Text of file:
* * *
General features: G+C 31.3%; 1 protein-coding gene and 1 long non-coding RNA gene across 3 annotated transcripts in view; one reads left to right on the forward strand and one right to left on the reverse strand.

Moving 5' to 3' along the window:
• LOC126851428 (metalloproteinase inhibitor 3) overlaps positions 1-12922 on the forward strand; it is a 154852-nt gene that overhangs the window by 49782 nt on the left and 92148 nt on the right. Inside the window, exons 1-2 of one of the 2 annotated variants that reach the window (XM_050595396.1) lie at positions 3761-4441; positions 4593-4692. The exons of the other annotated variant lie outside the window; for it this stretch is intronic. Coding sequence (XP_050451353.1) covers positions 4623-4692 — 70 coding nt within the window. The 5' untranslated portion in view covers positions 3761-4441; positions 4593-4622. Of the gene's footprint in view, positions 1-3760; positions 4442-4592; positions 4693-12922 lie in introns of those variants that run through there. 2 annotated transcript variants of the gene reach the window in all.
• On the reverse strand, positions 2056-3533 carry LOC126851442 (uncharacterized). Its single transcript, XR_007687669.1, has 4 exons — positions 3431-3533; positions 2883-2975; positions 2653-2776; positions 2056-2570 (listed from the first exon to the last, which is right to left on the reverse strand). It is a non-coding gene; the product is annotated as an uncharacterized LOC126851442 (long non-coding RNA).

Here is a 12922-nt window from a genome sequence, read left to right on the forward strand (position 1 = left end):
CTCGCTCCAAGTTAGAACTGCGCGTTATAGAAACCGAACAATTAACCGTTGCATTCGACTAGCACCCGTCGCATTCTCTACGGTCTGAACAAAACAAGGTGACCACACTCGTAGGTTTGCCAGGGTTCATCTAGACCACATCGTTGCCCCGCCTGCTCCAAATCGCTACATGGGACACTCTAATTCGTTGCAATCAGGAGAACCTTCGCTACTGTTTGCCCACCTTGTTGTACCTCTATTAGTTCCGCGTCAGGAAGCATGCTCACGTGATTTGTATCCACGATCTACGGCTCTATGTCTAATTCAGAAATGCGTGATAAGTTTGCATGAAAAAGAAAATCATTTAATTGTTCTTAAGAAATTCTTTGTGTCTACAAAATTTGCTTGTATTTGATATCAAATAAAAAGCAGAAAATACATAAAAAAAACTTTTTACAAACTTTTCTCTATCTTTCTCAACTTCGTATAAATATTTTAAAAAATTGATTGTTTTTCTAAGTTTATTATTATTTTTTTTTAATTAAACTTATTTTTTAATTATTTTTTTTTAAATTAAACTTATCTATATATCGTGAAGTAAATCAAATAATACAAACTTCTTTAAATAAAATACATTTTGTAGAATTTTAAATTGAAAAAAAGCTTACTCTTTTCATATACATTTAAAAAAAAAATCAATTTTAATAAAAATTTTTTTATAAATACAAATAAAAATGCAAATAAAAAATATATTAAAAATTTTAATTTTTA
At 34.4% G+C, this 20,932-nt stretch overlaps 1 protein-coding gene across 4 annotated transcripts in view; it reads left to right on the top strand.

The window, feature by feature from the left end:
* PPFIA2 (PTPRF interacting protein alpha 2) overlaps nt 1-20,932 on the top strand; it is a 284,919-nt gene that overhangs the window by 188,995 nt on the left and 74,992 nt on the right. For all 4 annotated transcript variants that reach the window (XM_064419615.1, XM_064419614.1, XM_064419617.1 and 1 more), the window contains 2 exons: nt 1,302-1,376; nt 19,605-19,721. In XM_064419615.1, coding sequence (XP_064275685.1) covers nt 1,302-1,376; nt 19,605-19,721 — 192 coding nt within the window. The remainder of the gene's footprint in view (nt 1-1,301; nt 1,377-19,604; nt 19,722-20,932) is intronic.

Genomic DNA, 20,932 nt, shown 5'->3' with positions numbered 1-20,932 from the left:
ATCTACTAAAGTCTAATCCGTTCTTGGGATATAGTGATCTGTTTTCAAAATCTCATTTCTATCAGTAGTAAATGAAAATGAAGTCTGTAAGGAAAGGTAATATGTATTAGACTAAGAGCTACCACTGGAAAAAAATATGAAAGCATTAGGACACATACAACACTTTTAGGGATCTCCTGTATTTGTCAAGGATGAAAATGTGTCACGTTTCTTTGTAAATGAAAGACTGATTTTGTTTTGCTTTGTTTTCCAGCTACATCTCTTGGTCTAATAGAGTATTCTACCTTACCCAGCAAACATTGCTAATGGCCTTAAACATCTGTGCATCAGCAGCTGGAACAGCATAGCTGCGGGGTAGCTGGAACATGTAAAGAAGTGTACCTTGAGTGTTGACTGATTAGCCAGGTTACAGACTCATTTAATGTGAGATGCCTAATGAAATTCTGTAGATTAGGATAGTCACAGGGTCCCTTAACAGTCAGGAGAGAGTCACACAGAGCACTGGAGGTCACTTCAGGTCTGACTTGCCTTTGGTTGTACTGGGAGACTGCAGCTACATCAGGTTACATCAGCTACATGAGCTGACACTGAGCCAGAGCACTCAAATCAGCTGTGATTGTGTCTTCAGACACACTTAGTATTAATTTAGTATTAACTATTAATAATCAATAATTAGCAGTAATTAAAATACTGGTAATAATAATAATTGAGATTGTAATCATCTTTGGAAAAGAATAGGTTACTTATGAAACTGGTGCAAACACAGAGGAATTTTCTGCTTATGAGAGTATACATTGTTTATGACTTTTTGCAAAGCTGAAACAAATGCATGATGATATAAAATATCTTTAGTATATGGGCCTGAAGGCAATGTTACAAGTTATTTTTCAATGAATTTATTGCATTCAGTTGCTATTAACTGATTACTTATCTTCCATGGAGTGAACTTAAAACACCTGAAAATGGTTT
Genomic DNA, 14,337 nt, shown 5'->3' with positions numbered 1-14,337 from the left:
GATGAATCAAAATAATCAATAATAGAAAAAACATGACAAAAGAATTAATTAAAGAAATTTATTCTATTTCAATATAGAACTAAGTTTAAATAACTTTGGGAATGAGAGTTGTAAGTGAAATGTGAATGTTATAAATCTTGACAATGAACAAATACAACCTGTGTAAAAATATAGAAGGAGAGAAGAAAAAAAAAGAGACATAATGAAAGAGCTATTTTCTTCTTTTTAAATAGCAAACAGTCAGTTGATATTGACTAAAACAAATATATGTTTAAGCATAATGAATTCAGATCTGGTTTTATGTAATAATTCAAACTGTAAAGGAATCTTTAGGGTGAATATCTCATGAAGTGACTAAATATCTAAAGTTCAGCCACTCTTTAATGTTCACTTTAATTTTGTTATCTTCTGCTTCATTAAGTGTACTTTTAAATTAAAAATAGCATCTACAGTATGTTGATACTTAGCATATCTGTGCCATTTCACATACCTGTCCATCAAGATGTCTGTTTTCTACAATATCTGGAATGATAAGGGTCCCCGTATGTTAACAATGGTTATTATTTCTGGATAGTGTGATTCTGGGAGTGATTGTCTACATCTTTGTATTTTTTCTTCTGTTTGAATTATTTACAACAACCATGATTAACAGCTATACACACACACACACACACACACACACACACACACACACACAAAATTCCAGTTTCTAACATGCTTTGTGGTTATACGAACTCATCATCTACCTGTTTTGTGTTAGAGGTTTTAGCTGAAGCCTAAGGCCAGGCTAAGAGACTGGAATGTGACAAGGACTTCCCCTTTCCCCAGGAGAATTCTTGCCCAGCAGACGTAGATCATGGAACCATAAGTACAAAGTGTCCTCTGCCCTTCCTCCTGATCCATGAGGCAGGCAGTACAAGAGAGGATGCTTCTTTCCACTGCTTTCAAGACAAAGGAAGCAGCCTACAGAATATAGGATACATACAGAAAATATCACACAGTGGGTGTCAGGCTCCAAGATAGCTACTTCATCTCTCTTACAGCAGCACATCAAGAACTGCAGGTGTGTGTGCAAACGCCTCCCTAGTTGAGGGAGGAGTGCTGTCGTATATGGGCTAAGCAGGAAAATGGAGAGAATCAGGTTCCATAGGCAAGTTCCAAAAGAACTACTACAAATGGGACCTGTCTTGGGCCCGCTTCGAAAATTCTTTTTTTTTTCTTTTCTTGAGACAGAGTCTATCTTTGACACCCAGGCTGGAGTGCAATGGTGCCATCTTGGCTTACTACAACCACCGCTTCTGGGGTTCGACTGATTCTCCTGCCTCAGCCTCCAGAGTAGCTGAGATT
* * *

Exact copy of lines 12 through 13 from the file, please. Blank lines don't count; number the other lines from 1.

Genomic DNA, 14,337 nt, shown 5'->3' with positions numbered 1-14,337 from the left:
GATGAATCAAAATAATCAATAATAGAAAAAACATGACAAAAGAATTAATTAAAGAAATTTATTCTATTTCAATATAGAACTAAGTTTAAATAACTTTGGGAATGAGAGTTGTAAGTGAAATGTGAATGTTATAAATCTTGACAATGAACAAATACAACCTGTGTAAAAATATAGAAGGAGAGAAGAAAAAAAAAGAGACATAATGAAAGAGCTATTTTCTTCTTTTTAAATAGCAAACAGTCAGTTGATATTGACTAAAACAAATATATGTTTAAGCATAATGAATTCAGATCTGGTTTTATGTAATAATTCAAACTGTAAAGGAATCTTTAGGGTGAATATCTCATGAAGTGACTAAATATCTAAAGTTCAGCCACTCTTTAATGTTCACTTTAATTTTGTTATCTTCTGCTTCATTAAGTGTACTTTTAAATTAAAAATAGCATCTACAGTATGTTGATACTTAGCATATCTGTGCCATTTCACATACCTGTCCATCAAGATGTCTGTTTTCTACAATATCTGGAATGATAAGGGTCCCCGTATGTTAACAATGGTTATTATTTCTGGATAGTGTGATTCTGGGAGTGATTGTCTACATCTTTGTATTTTTTCTTCTGTTTGAATTATTTACAACAACCATGATTAACAGCTATACACACACACACACACACACACACACACACACACACACACAAAATTCCAGTTTCTAACATGCTTTGTGGTTATACGAACTCATCATCTACCTGTTTTGTGTTAGAGGTTTTAGCTGAAGCCTAAGGCCAGGCTAAGAGACTGGAATGTGACAAGGACTTCCCCTTTCCCCAGGAGAATTCTTGCCCAGCAGACGTAGATCATGGAACCATAAGTACAAAGTGTCCTCTGCCCTTCCTCCTGATCCATGAGGCAGGCAGTACAAGAGAGGATGCTTCTTTCCACTGCTTTCAAGACAAAGGAAGCAGCCTACAGAATATAGGATACATACAGAAAATATCACACAGTGGGTGTCAGGCTCCAAGATAGCTACTTCATCTCTCTTACAGCAGCACATCAAGAACTGCAGGTGTGTGTGCAAACGCCTCCCTAGTTGAGGGAGGAGTGCTGTCGTATATGGGCTAAGCAGGAAAATGGAGAGAATCAGGTTCCATAGGCAAGTTCCAAAAGAACTACTACAAATGGGACCTGTCTTGGGCCCGCTTCGAAAATTCTTTTTTTTTTCTTTTCTTGAGACAGAGTCTATCTTTGACACCCAGGCTGGAGTGCAATGGTGCCATCTTGGCTTACTACAACCACCGCTTCTGGGGTTCGACTGATTCTCCTGCCTCAGCCTCCAGAGTAGCTGAGATT